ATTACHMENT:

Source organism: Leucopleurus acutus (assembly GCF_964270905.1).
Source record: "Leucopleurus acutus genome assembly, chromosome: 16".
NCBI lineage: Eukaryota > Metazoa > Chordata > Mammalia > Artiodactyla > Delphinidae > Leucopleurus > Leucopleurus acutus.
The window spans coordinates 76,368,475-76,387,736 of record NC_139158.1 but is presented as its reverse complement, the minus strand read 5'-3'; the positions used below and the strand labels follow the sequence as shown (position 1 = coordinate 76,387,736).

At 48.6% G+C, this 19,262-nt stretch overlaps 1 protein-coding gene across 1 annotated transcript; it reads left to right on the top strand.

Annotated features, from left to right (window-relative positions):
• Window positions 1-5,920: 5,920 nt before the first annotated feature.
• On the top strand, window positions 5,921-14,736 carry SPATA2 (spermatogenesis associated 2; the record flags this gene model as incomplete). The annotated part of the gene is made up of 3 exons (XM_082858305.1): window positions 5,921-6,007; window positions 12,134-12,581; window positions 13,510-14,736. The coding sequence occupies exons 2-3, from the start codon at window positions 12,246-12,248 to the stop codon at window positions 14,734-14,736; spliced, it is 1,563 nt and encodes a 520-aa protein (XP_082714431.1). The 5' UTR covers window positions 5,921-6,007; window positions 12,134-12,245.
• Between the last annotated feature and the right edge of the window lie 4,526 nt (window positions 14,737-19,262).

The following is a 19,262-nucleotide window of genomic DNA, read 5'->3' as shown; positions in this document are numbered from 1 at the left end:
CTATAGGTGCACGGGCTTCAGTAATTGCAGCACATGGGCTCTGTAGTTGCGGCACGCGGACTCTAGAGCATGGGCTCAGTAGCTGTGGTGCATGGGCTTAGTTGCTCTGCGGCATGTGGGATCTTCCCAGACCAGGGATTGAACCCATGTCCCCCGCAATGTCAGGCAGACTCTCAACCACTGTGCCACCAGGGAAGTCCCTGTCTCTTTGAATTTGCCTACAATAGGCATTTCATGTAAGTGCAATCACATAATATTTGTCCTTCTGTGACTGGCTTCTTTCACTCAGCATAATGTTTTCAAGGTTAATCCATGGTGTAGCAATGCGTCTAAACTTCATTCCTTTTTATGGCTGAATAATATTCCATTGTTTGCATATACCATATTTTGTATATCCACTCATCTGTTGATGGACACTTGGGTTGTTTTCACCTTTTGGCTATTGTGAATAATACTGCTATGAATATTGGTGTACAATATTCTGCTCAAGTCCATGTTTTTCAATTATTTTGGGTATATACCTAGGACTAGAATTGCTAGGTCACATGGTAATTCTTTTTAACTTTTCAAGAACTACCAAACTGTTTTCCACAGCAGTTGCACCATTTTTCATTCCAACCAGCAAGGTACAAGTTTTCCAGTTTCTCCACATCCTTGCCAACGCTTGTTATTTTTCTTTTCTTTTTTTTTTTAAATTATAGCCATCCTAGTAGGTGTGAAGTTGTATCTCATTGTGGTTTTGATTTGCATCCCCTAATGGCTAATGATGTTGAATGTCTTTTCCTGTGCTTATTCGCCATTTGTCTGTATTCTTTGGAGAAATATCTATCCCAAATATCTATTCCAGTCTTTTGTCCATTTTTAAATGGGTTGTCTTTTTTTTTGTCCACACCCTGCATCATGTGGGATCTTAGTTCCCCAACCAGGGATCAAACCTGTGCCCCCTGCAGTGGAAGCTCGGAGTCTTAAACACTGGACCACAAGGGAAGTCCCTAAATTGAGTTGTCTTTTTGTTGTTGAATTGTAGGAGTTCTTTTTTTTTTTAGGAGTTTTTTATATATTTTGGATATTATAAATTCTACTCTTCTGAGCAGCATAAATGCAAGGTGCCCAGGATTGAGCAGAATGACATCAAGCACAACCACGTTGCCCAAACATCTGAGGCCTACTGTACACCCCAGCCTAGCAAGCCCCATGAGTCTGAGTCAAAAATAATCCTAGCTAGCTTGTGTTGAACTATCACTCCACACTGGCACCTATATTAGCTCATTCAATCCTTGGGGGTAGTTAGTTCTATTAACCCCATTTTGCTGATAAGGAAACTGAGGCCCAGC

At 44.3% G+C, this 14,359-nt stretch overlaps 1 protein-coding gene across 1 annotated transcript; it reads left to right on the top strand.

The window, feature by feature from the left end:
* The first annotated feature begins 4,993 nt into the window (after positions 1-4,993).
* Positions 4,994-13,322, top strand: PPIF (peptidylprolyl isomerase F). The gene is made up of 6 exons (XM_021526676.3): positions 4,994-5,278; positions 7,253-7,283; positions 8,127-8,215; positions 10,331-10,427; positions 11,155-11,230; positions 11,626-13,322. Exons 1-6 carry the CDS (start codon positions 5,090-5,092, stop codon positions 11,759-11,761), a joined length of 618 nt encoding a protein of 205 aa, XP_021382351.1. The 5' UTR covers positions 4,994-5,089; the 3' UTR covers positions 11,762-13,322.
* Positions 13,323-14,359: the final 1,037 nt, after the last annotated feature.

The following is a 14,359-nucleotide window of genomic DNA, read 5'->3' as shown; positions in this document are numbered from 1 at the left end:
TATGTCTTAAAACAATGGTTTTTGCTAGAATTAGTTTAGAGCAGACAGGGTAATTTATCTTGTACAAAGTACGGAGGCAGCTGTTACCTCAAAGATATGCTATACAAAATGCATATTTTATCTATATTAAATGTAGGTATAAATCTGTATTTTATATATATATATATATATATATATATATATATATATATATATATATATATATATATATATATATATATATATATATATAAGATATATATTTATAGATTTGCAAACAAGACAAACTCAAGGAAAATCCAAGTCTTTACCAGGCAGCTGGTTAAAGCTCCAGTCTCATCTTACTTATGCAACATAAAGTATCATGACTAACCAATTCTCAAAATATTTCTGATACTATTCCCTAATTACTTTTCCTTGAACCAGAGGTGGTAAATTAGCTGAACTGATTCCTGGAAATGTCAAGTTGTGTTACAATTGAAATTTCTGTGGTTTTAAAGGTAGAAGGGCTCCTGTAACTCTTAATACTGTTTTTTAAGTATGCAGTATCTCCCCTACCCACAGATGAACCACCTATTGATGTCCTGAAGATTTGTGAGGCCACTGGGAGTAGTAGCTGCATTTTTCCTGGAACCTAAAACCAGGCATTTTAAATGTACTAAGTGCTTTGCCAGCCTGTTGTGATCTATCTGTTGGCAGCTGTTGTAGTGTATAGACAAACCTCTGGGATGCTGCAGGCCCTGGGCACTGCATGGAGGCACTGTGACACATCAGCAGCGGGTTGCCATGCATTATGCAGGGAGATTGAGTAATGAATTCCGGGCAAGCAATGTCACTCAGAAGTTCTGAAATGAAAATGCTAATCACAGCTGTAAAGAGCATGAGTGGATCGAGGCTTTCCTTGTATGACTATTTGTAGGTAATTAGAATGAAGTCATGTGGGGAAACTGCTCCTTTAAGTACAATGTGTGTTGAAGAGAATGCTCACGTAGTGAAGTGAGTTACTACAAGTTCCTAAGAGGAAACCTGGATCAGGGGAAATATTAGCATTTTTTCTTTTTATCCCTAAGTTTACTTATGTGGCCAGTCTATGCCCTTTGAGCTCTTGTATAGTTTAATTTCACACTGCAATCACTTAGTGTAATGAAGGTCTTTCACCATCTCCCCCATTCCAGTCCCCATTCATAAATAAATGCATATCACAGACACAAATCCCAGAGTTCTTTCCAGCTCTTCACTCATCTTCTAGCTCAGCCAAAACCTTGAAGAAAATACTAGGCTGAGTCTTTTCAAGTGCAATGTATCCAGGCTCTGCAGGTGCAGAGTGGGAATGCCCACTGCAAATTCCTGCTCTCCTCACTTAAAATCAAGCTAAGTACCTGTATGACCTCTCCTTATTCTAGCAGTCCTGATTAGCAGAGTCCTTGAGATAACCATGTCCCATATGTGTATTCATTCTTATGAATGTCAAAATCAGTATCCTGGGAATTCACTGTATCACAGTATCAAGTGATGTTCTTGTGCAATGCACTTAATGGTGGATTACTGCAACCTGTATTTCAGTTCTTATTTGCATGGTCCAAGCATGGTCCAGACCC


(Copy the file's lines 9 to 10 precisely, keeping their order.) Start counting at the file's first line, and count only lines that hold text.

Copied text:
• Between the last annotated feature and the right edge of the window lie 4,526 nt (window positions 14,737-19,262).

The following is a 19,262-nucleotide window of genomic DNA, read 5'->3' as shown; positions in this document are numbered from 1 at the left end: